So get current, you know you really want to. And if your smart phone helped you access your job I want to hear from you.

Tuesday, 13 November 2012

Term-time jobs - a headmaster's view

T

erm-time jobs are massively attractive to women running a home and raising children. That is why whenever they are advertised they attract a lot of applicants.

Chris Stafford, headteacher
of Monkton Combe Prep 
But did you know there are many more jobs available in schools other than midday assistants or teachers’ assistants, neither of which have attractive salaries. 

If you are looking for a bigger salary, unless you are a teacher looking to resume your career, you may not have thought the skills you spent years acquiring might have a use in a school. Let me put you straight!

I spoke to the headmaster of a fee-paying school in Bath, Chris Stafford, who is head of Monkton Combe Prep School. He says the school, which is run in connection with Monkton’s senior school situated on another site nearby, is always on the lookout for good staff.

Aside from the obvious jobs such as teachers, midday assistants and teachers’ assistants there are also roles that include marketing professionals, financial professionals, purchasing managers, technicians and ledger book-keepers to name just a few.

He said there are part-time and full-time jobs available but the vast majority of jobs are, indeed, for term-times only. So how do you obtain one of these jobs?

Mr Stafford said: “I get a lot of unsolicited applications, which I file away, and if a classroom assistant’s job becomes available that is the first place I look. In fact I look into these files a lot.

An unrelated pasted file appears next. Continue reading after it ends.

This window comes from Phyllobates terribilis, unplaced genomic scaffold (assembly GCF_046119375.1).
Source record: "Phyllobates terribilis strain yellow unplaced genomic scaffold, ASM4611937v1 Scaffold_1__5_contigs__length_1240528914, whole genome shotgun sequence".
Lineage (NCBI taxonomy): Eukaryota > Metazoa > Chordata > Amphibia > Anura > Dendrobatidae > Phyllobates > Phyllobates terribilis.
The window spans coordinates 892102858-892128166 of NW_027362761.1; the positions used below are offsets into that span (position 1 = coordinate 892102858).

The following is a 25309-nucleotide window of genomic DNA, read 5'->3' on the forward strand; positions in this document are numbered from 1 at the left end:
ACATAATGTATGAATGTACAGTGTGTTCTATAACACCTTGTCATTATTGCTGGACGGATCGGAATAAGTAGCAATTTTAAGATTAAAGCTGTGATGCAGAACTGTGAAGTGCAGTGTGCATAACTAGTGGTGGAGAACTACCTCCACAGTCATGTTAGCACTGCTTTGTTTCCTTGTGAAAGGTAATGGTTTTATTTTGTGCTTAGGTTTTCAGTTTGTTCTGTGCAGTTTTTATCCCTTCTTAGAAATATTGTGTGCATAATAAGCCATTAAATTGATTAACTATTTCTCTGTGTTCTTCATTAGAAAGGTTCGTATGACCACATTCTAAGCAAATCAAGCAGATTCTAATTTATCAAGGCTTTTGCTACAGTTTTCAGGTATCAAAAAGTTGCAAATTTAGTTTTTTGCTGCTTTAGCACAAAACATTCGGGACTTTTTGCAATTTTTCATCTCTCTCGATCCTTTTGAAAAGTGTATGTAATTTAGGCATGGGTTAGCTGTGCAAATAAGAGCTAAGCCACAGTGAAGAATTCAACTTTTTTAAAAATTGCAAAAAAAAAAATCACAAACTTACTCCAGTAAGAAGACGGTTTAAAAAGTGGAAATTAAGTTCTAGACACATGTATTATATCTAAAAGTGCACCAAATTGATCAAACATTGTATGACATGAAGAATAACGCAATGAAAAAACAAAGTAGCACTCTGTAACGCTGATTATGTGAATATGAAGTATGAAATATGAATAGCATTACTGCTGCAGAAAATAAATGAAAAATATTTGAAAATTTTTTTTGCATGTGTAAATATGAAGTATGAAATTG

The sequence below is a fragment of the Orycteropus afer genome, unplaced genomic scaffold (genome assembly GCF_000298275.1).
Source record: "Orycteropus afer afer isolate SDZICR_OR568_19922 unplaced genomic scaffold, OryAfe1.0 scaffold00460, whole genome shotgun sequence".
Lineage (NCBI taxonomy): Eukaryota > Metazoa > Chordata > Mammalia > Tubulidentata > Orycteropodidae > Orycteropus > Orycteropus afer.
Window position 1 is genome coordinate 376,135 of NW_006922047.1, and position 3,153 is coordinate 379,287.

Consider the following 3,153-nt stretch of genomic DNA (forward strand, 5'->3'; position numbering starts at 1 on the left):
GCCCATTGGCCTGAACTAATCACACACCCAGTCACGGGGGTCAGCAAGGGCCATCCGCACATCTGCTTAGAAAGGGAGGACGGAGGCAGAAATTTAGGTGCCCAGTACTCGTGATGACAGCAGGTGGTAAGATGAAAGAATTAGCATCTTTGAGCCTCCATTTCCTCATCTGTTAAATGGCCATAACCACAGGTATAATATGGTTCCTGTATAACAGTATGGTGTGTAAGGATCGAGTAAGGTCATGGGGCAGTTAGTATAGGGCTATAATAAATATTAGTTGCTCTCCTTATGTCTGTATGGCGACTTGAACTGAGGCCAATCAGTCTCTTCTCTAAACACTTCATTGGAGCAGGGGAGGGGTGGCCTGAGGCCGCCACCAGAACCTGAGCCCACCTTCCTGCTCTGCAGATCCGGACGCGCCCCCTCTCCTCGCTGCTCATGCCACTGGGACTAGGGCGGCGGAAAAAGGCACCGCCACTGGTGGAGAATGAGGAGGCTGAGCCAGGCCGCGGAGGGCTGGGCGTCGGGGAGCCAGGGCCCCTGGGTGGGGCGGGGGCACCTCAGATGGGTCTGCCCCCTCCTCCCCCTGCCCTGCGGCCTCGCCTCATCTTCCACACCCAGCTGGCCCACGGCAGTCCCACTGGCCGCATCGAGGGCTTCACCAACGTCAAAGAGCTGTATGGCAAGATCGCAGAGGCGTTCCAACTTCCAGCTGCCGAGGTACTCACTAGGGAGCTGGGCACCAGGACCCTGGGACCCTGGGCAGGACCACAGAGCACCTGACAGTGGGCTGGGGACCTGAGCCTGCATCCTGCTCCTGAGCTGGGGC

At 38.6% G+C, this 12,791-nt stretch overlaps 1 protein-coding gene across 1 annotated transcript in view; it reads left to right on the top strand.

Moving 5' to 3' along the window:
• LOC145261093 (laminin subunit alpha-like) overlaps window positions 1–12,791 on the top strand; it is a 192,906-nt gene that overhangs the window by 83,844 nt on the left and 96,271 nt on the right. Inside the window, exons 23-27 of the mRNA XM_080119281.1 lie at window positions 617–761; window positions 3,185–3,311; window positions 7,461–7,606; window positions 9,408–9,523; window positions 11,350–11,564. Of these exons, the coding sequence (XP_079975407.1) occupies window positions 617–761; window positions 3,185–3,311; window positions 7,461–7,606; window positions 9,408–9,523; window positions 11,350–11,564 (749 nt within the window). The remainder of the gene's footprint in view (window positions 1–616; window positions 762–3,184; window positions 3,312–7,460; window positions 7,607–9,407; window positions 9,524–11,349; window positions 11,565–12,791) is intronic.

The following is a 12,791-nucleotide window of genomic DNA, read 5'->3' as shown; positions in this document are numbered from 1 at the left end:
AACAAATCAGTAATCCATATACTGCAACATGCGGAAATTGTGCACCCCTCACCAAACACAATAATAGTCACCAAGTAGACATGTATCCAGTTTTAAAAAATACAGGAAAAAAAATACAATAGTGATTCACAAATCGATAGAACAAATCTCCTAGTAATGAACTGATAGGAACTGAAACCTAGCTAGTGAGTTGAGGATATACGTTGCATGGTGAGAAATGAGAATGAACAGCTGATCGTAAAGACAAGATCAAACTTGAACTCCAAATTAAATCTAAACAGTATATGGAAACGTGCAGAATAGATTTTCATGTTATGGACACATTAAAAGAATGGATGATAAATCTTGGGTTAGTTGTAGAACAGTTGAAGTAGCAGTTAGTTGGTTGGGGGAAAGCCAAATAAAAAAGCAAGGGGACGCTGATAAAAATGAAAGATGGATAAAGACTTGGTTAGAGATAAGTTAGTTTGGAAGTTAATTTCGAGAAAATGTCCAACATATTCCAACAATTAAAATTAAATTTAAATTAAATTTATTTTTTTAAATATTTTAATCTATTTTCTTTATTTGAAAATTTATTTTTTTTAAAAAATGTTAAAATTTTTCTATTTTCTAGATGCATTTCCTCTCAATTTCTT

“I always have to advertise the job on our website and sometimes I’ll advertise in the local press but I find more and more people are trawling through websites such as ours looking for jobs of this nature.”

He said volunteering at a school is always a good way to get known. “Volunteering is often something that schools look upon favourably. This does two things: a) it enables the person to add constructively to the CV and b) gives a foot in the door should a post crop up, especially if they are volunteering at the time.

“Also, most heads or HR managers will happily glance over a CV and give helpful advice re content, shape etc, which is well worth doing.

“CVs are essential but make sure you explain any gaps and I like to see a short covering letter stating the reasons for wanting a particular role. One other thing. I have a huge respect for older people who want to retrain or have managed to get qualified later in life. So that could be a mother with grown-up children. Good luck.”

Friday, 12 October 2012

Volunteer to get a job


S
o. You are looking for part-time work for women but you know you are going to have to bide your time before you find a) the job you want to apply for b) an interview and c) you get the contract of employment.